• Friend and fellow writer John Jarvi, formerly of the Muskegon Chronicle, insisted that one penalty on visiting Spring Lake, an illegal substitution call (aka too many players on the field) was the result of a female trainer not exiting the turf fast enough as the play unfolded. I’m not sure about that, but I’ll take John’s word for this one.

Either way, kudos to the Holland High Dutch. They didn’t win their first game last year until the final week of the regular season. This year, after two games, they’re “batting” .500. And they’re feeling good about themselves.
Now, all they have to do is revamp their away jerseys. White numerals on white cloth with a thin red outline? Sorry, guys, it’s not working, especially for public address announcers in the pressbox. They do look nice up close, though.

WWDD: Traveling like dad might

Dear Dad:
Your daughter-in-law and I took a little trip the other day. We wanted to get away for several hours on Labor Day so we decided to take a little run down to St. Joseph. But we did it dad’s way.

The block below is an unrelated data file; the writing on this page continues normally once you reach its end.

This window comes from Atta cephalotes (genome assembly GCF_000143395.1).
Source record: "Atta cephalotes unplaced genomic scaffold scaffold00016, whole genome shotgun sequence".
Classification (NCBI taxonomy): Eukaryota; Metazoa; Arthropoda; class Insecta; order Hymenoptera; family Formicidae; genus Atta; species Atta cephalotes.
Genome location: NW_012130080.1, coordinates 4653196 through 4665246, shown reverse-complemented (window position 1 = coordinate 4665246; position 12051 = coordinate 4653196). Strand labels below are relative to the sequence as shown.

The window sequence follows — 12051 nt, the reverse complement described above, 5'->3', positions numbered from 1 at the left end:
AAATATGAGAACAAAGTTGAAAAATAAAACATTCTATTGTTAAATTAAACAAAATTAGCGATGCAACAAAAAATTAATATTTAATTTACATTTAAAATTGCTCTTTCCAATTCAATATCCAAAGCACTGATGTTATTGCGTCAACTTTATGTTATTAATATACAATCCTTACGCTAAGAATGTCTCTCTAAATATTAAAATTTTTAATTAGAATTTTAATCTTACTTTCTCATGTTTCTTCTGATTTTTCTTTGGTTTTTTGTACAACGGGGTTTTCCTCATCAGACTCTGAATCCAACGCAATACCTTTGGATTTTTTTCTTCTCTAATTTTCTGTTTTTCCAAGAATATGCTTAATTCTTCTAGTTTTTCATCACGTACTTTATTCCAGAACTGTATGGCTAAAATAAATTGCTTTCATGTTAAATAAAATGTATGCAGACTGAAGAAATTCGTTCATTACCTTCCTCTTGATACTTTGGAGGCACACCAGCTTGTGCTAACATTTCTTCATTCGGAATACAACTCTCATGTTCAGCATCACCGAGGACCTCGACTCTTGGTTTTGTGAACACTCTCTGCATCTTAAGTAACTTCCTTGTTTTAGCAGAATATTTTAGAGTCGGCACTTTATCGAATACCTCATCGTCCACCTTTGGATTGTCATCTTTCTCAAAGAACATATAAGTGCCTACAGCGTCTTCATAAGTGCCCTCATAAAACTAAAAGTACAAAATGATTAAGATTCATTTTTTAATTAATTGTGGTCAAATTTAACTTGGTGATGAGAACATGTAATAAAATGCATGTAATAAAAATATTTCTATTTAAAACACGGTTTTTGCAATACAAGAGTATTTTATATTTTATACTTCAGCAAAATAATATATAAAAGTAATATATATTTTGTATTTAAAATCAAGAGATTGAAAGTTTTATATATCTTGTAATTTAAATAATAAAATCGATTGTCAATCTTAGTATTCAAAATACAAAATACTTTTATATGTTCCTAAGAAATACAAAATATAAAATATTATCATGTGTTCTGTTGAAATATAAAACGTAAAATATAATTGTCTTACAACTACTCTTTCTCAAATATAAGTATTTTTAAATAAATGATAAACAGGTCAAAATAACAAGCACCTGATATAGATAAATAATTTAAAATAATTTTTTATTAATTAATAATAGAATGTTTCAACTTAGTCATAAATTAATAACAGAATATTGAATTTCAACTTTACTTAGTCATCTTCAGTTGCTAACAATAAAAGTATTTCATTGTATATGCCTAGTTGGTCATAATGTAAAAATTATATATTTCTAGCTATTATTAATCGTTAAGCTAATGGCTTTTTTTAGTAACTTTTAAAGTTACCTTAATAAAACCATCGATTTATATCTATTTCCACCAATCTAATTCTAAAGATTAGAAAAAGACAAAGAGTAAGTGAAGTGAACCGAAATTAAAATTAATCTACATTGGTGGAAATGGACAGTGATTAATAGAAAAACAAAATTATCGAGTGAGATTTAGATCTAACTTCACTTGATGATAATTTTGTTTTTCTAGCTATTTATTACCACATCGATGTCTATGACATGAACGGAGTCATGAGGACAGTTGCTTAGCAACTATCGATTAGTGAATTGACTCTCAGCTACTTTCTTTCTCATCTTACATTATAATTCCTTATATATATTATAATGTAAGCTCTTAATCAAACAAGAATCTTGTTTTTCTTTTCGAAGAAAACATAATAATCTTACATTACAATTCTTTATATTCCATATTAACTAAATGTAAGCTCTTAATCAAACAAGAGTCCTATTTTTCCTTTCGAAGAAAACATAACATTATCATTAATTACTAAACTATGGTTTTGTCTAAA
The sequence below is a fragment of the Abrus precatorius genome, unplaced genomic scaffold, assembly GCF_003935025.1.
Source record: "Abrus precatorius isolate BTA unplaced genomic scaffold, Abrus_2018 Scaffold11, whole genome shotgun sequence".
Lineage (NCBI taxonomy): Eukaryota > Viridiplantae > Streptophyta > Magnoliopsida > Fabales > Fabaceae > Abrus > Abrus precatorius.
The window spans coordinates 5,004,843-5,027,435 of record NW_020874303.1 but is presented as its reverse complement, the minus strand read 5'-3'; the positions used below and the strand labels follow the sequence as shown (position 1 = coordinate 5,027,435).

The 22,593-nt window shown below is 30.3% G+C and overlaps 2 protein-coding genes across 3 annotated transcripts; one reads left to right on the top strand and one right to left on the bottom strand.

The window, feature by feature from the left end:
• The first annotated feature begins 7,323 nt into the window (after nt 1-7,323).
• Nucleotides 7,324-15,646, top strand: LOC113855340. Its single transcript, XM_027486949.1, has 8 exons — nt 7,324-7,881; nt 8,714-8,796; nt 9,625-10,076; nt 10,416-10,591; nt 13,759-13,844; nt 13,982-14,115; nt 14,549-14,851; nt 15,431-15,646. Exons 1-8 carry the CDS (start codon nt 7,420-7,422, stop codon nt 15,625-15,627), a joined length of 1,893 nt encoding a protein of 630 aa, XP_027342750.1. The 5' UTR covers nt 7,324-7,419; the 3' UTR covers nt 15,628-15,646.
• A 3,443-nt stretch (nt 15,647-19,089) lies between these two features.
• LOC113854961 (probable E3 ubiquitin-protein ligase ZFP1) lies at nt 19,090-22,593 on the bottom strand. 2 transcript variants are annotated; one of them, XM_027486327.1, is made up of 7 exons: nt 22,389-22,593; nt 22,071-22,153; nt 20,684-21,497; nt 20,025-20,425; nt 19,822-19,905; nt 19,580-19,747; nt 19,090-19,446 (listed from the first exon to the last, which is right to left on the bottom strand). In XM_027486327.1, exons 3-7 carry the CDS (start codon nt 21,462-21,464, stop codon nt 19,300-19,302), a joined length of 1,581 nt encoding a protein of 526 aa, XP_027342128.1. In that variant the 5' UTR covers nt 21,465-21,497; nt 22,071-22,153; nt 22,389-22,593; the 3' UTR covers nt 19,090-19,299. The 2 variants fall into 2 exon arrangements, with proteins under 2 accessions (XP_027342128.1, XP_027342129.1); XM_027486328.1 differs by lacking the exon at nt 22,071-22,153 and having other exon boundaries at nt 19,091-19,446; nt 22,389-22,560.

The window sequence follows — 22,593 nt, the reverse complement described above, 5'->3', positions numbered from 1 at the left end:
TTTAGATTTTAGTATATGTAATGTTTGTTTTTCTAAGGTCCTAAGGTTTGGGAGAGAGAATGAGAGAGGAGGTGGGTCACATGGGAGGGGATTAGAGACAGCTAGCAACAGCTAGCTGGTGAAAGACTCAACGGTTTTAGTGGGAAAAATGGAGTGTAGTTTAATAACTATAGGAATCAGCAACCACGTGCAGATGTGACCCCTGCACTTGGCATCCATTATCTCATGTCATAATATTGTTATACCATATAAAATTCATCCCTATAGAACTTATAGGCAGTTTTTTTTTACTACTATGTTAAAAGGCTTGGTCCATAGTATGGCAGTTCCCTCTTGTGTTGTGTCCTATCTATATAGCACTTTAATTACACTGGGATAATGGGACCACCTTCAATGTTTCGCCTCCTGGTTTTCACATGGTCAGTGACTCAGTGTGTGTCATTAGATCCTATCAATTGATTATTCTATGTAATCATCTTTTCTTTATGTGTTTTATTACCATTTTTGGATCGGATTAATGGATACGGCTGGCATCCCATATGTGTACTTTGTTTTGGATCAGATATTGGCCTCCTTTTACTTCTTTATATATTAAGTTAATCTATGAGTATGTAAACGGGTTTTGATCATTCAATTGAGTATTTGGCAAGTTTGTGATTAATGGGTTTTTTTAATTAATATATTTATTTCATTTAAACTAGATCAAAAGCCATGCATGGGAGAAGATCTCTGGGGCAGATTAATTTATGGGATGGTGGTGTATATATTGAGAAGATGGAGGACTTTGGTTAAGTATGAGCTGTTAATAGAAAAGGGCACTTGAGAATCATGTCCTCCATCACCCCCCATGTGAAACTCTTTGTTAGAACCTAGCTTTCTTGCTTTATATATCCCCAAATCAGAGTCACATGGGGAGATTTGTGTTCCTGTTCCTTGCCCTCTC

We could have hopped on I-196 — which we actually did for a little bit — and driven all the way to the St. Joe/Benton Harbor exit. But we didn’t, not all the way, at least.
My original plan, after looking closely at a Michigan map, was to go south to Exit 30 and move over the County Road A-2 and take that south until we got to St. Joe. Well, we crossed A-2 at Exit 36 so we picked it up there and drove through little towns like Glenn and Ganges. The sky was overcast and there was a threat of rain, but we stopped at one antique store and even paid a visit to a small county park that I can’t find on the map.
We stayed on A-2 until it merged into State Road 63 past Benton Harbor and into St. Joe. And then it rained. HARD. So hard we didn’t even realize we were crossing the drawbridge that crosses the St. Joe River. Oh, wait, we did stop at the Covert Township Park and walked to the edge of the hill overlooking Lake Michigan, but we did not go down the many steps. We could see the rain coming in off the lake and we did not want to get soaked. Lots of trees also (probably) meant lots of mosquitos and your daughter-in-law doesn’t like those little buzzers.